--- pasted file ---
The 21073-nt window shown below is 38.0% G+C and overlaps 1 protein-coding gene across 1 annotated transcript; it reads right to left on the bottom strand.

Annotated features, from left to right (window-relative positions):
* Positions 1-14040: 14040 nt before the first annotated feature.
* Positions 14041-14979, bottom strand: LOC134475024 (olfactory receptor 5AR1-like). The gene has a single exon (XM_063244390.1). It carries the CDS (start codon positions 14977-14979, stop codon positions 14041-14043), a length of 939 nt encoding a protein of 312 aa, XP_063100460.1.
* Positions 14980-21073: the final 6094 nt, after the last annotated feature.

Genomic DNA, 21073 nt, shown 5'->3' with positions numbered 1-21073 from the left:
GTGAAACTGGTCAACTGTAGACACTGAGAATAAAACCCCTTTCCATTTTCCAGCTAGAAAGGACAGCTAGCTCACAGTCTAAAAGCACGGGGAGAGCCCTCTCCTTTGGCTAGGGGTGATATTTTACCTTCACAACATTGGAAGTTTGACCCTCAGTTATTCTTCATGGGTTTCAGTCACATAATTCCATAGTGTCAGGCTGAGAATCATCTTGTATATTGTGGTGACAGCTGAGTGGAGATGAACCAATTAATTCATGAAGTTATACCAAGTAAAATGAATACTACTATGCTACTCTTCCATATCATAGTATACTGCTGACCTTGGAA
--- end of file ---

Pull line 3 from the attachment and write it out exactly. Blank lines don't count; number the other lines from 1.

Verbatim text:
* Positions 1-14040: 14040 nt before the first annotated feature.